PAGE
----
Security best practice includes sound contingency planning

Looking at the security fails of 2019 is amusing but it ought to set against the progress by many in adopting best practice when drawing up the security ledger for the year.

Security success stories tend to start with establishing an effective security policy coupled with a training program and sound contingency planning, a collective approach often absent from organizations.

But businesses and public sector bodies are moving to improve the way they secure personal information, not least because of the harsh fines imposed by tightened data protection rules such as the EU’s General Data Protection Regulation (GDPR).

Requirements for companies to disclose breaches, whether under GDPR or many of the data breach notification laws found throughout the US, are among the main reasons why organizations are starting to become more open about any data loss that they may experience.

This has equally prompted change in the way a business collects and uses data, and how it keeps their customers informed. Increasingly, user or customer education is part of a company’s data security team remit.

Businesses are now finding, in part, that a perimeter security approach – building ever-higher walls around systems and data – is unsustainable. A strong data protection policy, in short, is better for business.

This approach is known as “data stewardship”.

Why it’s worth investing in data stewardship

“Data stewardship starts with an effective data strategy,” Dr Sanjana Mehta head of market research strategy for EMEA at (ISC)², the security professional association, told The Daily Swig.

“This means asking fundamental questions such as: what data is an organization collecting? What is the purpose of storing or processing that data? And are the data subjects fully aware of and have they consented to these purposes?”

An organization should be collecting only the data it needs for its business process, and it should be informing the customer, citizen, or employee about why the data is needed, how it will be processed, and for how long it will be kept. The GDPR, for example, sets out – for citizens residing in the EU – a legal ‘right to be forgotten’.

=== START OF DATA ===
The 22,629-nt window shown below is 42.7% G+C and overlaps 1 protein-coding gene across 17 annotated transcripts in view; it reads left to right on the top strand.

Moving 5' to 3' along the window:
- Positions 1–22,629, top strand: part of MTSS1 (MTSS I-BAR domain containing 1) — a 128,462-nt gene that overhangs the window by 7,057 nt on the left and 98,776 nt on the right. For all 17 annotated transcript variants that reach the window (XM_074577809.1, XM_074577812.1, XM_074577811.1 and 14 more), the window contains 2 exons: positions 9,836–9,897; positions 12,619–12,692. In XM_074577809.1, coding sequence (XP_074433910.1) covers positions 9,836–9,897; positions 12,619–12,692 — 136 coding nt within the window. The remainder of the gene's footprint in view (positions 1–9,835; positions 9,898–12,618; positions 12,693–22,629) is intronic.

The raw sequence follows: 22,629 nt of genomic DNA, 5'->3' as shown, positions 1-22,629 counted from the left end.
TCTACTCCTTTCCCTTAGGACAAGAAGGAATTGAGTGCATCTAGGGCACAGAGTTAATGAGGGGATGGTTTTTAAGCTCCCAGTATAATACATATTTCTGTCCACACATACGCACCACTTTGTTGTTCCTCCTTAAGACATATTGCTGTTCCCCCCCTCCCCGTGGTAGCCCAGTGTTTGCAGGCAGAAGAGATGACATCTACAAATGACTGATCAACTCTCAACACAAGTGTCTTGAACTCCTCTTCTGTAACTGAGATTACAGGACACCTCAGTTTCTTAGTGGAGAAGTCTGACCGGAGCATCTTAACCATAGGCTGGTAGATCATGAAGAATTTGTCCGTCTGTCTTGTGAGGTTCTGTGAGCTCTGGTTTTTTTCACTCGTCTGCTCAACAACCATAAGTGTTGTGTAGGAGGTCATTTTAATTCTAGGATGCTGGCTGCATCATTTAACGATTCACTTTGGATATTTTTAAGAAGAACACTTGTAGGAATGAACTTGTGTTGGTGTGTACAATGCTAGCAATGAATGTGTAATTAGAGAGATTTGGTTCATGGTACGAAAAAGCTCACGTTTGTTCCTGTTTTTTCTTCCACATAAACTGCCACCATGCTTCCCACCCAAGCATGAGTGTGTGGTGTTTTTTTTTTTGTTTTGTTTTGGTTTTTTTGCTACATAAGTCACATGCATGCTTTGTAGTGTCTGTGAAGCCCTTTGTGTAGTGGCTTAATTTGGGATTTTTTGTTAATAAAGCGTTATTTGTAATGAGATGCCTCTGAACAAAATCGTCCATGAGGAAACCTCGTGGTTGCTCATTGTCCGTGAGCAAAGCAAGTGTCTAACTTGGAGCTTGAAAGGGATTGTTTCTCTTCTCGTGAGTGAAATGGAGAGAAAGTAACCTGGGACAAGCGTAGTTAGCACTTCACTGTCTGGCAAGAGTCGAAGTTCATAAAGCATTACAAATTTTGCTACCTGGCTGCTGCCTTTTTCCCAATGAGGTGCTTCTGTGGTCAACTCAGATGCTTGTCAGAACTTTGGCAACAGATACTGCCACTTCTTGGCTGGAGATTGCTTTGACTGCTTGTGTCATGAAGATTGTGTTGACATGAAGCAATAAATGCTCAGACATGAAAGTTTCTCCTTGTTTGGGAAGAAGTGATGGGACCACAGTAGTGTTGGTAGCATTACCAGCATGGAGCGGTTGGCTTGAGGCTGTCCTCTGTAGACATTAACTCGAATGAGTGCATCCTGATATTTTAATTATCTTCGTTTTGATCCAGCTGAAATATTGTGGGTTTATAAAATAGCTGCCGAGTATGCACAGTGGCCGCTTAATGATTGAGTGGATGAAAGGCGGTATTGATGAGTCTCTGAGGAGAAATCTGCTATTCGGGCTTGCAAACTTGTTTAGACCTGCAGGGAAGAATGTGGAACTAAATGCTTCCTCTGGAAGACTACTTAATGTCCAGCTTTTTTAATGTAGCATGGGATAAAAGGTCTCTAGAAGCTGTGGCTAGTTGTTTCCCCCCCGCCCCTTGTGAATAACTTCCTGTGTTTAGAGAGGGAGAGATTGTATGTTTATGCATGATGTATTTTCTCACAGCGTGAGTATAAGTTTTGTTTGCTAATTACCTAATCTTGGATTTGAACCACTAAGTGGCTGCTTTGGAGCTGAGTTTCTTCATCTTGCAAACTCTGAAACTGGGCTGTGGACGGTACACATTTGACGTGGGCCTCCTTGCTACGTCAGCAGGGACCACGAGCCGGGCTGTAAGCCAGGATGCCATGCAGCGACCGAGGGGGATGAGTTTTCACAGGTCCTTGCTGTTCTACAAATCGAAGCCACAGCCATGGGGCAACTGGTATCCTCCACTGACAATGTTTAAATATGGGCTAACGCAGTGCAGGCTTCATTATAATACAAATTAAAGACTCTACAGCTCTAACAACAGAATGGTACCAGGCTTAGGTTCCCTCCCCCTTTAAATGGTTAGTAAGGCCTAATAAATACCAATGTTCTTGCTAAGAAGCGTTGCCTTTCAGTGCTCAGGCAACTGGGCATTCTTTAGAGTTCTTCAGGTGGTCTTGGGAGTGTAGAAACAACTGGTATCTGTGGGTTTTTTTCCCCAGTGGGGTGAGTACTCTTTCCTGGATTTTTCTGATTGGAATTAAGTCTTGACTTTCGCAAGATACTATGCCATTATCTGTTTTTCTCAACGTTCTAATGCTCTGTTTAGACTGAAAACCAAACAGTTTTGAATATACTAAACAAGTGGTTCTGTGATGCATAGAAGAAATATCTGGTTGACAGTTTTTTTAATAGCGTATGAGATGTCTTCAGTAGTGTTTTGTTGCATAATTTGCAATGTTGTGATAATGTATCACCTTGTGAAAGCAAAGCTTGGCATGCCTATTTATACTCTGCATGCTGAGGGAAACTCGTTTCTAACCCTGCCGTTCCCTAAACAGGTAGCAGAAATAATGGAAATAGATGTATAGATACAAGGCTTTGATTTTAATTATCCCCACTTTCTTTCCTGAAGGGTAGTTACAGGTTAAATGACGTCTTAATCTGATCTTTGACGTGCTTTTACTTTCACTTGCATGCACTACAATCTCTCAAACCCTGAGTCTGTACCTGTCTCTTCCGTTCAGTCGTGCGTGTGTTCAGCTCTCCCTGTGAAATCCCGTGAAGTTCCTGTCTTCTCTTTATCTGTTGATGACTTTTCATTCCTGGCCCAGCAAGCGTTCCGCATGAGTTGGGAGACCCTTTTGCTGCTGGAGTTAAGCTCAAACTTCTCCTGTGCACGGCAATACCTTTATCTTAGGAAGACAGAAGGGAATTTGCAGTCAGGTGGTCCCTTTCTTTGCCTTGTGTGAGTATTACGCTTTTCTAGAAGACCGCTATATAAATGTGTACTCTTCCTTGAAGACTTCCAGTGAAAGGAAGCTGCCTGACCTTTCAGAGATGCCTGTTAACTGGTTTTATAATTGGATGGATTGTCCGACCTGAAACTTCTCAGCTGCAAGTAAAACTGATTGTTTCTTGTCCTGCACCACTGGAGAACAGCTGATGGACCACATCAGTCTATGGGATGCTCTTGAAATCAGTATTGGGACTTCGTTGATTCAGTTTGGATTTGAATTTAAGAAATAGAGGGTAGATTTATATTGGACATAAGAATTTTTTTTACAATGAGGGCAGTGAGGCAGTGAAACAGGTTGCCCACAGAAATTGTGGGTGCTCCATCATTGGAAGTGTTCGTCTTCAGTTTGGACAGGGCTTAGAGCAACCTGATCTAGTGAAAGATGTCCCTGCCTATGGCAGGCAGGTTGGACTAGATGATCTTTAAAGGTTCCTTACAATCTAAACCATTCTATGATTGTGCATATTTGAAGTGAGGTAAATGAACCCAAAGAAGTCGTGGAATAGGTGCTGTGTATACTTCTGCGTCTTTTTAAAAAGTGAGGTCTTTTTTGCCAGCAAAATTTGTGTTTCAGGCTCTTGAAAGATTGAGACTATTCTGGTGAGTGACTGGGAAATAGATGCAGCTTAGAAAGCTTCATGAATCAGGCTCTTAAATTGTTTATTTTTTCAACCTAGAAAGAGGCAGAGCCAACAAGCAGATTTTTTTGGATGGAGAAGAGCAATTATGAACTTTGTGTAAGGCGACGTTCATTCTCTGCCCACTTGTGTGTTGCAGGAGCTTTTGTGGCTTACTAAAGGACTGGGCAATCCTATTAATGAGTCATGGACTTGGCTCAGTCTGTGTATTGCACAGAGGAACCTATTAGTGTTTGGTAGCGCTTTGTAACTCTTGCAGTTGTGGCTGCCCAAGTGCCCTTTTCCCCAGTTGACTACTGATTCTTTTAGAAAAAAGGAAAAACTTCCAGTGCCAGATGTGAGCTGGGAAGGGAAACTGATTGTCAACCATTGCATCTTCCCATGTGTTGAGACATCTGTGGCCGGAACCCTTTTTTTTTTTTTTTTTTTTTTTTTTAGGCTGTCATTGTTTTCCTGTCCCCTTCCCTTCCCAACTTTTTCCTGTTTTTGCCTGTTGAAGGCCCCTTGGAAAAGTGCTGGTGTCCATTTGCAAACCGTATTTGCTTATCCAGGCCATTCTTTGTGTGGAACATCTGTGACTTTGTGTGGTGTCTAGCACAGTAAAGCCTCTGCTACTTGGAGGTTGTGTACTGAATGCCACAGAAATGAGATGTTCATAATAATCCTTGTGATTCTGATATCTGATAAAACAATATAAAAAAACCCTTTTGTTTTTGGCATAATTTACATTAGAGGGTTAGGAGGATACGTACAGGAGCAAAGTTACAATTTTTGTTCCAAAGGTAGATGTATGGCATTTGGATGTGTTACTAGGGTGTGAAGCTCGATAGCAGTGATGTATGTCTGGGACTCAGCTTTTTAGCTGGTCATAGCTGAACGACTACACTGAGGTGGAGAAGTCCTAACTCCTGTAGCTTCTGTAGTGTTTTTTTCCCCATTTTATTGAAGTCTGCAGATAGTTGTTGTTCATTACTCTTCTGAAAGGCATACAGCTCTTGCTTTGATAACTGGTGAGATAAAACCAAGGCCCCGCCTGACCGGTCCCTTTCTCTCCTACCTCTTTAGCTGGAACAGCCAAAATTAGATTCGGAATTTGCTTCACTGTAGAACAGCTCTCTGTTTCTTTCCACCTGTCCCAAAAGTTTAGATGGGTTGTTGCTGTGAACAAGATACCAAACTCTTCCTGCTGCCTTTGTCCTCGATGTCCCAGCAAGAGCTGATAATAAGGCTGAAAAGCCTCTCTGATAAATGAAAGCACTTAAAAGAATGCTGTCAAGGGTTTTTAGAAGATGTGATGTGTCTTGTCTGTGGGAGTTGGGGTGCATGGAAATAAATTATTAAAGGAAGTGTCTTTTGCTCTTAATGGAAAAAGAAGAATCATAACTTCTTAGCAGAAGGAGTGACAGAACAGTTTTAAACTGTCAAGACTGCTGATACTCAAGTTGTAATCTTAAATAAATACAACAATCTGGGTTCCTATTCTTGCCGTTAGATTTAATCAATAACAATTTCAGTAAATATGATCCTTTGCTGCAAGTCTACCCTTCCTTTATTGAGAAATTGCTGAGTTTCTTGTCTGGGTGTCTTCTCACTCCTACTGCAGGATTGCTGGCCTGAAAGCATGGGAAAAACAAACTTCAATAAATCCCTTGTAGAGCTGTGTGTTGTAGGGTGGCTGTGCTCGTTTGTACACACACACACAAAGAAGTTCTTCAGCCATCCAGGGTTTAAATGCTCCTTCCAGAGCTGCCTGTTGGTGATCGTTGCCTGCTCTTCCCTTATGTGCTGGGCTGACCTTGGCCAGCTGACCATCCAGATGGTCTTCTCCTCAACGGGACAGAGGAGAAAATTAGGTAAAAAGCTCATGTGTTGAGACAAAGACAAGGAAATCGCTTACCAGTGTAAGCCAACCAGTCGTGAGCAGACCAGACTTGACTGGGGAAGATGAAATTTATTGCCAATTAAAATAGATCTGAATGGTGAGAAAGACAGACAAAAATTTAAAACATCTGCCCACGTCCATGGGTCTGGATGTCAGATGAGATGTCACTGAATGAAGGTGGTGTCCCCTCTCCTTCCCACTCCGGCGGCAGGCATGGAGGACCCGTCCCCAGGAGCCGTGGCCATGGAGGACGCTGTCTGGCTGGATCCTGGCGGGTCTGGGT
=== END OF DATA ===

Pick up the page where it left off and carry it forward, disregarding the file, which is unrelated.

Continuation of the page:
Unless organizations practice good data stewardship, knowing the data that they hold and where that data is, they will not be able to meet the obligations set out under the legislation, or indeed any similar data protection law that is to pass in 2020.

“Organizations continuously tread a fine balance between optimizing data processing to inform strategic decisions which means providing more people access to more data and securing the interests of their data subjects, which means tightening access to data,” Dr Mehta said.

“Companies must take data stewardship seriously and grasp its true value so that their customers’ personal data is better protected,” cautions Tim Ogle, a cybersecurity expert at PA Consulting.

“We see organisations invest large sums in the latest technology that they think will fix all their problems. They often find that the technology does not provide all the benefits they first envisaged, and that is now a new monster they need to feed.”

Ogle added: “Businesses that don’t just see data stewardship as a tick-box exercise will fare better in the long run.”

READ MORE Swig Security Review 2019: Part II

Clean data is good for business

Good data management makes it easier to protect information. The business can target protection measures – including firewalls, encryption, and data loss protection tools – and train staff to reduce accidental data loss. This is hardly news to CISOs.

But minimizing data collection, and being clear about why data is needed, goes further. It is also about trust.

“I have been saying for a couple of years that you can’t have customer experience without permission,” Darren Guarnaccia, chief strategy officer at Crownpeak, a digital experience management company, told The Daily Swig.

“Part of that experience is trust… So much of that has been eroded through events of the last couple of years. Brands have to earn some of that back.”

This is why Guarnaccia advocates an open approach to data policies, as well as on-going training for employees. His views are echoed by Phil Slingsby, head of governance, standards and assurance at converged ICT services supplier GCI.

“As a tech company it’s easy to forget the importance of people,” Slingsby warns. “Privacy, in particular, is a human right, so it’s fundamentally focused on people.

He told The Daily Swig: “To be as effective as possible when it comes to data protection, we’ve had to get better at engaging with our people and integrating data protection into the fabric of how we do business.

“This has meant a shift in priority away from just being certificated to things like [the] ISO 27001 [security standard], and more towards ensuring that we are actually ‘doing the right things’ when it comes to data protection.”

Good shepherds

Clear and relevant data collection policies are vital. Some organizations go further, and actively promote data and privacy protection to their customers, as well.

Mozilla, the organization behind the Firefox browser, promotes a free service for internet users to look up pwned passwords, for instance. The service holds breach data going back to 2007.

And Nest, the Google-owned smart home company, set up a service last year warning users about password breaches, even if they were found to affect rivals’ hardware.

But our favorite is the privacy policy video from European low-cost airline easyJet. In a parody of those in-flight safety videos frequent travellers largely ignore, it sets out why the business collects data, and how it might even lead to lower fares.

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